For art people, I heartily recommend tonight's discussion at 7 pm at Vermillion (admission is free). Let's come together around the fact of change.

This description from the organizer, John Boylan:

The Story

Seattle has been blessed with a good number of talented arts curators. Some, such as SAM’s Chiyo Ishikawa and Pam McClusky, or the ever-amazing Beth Sellars at Suyama Space, continue to mount excellent exhibits at established venues across the city. Others, like Jesse Van Nostrand with her Project Room, Klara Glosova at NEPO House, Sierra Stinson at Vignettes, and Vanessa deWolf at Studio Current, have carved out small new spaces for experimentation and then filled them with artists and art.

Seattle’s artists have an interesting relationship with their curators, especially at the major institutions. The best curators are well respected, of course, and occasionally take on a bit of a rock star status. Their arrivals and departures are often accompanied by a flurry of questions and concerns, a miniature version of the faithful waiting for the puff of white smoke from the Vatican chimney. And some artists will ask the questions: What will this curator do for me? Can I get a show? Will this curator focus on Northwest artists?

In a way, those questions are understandable. Traditionally, a curator at a major institution has been in a position to marshal significant resources to put art before the public. But the questions also suggest a certain powerlessness, and perhaps a misunderstanding of what curators do.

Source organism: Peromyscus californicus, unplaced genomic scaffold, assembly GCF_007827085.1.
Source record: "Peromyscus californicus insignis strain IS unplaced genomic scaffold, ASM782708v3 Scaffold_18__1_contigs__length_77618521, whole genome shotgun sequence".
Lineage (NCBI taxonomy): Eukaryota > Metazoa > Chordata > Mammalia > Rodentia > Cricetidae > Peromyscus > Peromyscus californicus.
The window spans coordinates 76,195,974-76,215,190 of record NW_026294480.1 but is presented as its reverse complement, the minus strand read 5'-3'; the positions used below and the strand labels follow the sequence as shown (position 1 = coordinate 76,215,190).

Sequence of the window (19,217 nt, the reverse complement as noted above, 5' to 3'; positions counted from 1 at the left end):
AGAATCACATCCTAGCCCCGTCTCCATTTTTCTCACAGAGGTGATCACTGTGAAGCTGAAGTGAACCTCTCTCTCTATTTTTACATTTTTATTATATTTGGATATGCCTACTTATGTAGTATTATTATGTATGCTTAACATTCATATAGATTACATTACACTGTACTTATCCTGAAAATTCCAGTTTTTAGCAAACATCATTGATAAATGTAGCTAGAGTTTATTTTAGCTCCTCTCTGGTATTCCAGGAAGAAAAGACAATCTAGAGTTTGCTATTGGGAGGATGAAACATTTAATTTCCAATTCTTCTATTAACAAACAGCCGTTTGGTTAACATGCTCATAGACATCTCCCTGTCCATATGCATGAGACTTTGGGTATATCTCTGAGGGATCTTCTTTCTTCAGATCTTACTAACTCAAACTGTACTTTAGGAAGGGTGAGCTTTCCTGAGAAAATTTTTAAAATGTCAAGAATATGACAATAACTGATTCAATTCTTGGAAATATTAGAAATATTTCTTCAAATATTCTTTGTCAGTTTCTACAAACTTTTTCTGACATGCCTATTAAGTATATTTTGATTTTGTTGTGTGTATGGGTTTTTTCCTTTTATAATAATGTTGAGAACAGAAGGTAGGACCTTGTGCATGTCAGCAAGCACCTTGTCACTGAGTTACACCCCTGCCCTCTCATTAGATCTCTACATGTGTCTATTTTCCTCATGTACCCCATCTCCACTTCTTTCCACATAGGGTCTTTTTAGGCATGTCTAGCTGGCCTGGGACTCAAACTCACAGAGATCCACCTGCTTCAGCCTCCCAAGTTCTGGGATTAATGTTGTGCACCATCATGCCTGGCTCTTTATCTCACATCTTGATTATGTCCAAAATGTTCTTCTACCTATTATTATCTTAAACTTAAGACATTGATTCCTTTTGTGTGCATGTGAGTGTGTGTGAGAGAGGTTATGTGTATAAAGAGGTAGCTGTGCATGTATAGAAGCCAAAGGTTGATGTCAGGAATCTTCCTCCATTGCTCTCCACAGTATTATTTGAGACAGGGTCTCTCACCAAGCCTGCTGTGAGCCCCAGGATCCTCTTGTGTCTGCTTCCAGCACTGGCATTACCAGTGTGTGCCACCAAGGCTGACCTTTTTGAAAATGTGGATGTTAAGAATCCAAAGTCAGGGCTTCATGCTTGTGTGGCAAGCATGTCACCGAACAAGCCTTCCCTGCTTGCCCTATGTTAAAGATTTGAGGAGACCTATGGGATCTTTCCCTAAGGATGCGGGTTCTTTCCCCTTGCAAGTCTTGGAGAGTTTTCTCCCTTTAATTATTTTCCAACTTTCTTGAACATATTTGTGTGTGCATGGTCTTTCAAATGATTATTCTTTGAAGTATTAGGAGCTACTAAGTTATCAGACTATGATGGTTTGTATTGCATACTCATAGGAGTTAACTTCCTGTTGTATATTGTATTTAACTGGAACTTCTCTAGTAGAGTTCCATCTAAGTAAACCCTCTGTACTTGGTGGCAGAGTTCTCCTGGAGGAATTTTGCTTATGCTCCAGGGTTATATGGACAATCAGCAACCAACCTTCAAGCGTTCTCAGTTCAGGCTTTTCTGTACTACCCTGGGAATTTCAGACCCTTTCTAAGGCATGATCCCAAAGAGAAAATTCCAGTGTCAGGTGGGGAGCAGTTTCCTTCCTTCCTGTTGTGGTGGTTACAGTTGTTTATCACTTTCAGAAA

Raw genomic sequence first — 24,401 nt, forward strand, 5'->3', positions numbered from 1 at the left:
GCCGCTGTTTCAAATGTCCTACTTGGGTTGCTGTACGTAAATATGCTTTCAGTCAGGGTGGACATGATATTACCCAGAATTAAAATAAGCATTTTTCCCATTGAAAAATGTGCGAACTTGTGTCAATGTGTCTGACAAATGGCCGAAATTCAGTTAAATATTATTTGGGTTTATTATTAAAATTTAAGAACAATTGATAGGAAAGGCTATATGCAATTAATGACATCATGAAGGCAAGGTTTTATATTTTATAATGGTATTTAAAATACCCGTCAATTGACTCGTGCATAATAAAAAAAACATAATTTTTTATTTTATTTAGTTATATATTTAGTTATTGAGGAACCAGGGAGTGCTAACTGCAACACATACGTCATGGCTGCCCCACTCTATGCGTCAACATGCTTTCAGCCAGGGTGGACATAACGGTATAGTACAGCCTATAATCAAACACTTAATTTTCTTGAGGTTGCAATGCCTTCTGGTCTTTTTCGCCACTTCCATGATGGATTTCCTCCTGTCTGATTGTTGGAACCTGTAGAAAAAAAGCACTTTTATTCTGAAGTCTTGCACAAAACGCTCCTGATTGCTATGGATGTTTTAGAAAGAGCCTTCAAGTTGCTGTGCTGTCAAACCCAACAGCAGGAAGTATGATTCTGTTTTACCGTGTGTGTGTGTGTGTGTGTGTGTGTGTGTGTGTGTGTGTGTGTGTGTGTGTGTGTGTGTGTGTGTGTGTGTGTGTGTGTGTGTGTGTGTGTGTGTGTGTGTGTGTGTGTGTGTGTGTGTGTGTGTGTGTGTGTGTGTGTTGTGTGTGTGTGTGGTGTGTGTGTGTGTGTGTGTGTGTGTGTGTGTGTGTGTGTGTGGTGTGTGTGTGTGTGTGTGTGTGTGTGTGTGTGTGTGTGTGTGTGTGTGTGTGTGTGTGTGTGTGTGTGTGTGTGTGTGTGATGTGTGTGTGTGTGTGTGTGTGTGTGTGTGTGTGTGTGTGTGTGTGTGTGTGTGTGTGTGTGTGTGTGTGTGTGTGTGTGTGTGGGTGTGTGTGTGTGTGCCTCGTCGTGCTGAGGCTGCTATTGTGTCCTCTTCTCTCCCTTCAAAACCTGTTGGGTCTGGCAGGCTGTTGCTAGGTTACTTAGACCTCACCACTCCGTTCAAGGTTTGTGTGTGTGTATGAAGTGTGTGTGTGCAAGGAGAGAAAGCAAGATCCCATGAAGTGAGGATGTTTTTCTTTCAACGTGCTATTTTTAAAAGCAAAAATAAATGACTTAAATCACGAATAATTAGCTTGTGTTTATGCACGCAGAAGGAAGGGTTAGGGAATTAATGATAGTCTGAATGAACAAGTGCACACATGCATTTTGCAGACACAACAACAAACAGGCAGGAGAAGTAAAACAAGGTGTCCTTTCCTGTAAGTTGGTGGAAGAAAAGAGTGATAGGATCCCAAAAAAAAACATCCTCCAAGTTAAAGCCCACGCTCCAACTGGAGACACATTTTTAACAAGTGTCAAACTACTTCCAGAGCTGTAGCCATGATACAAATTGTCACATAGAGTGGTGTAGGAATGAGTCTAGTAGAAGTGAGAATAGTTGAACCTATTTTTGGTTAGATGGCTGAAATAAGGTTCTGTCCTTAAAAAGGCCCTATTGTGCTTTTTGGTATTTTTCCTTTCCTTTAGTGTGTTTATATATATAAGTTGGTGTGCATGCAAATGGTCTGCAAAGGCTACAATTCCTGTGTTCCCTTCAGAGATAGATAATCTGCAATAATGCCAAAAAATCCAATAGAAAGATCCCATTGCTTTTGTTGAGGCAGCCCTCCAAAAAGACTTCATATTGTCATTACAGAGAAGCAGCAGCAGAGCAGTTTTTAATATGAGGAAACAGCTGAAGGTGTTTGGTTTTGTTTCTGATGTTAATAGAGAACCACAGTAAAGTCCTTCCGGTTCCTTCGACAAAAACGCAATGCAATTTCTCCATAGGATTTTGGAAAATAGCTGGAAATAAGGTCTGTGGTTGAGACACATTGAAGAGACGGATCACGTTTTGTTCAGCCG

This year has seen a number of curators leaving long-time posts, and it occurred to me that it would be a great thing to get them into a room and have a conversation with them about the nature of the work that they do, about what they’ve done and expect to do, and about art, any art. Elizabeth Brown, long-time Chief Curator at the Henry Art Gallery, and Robin Held, formerly Deputy Director of Exhibitions and Collections at the Frye Art Museum, were both naturals. They’ve both played an impressive role in the life of this city, over the past decade or so. Then the aforementioned Beth Sellars suggested adding Jake Seniuk to the mix. Jake has been an artist in the region for many years, and since 1989 has been director and curator at the Port Angeles Fine Arts Center, a position he will soon be leaving. He’ll add a valuable perspective to the mix.

One note: I have a feeling that this conversation will be well attended. I suggest that you get there early, have a drink and something to eat, and wait for the words to start. And remember that finding parking in the neighborhood can sometimes take awhile. But do come: this one will be very good.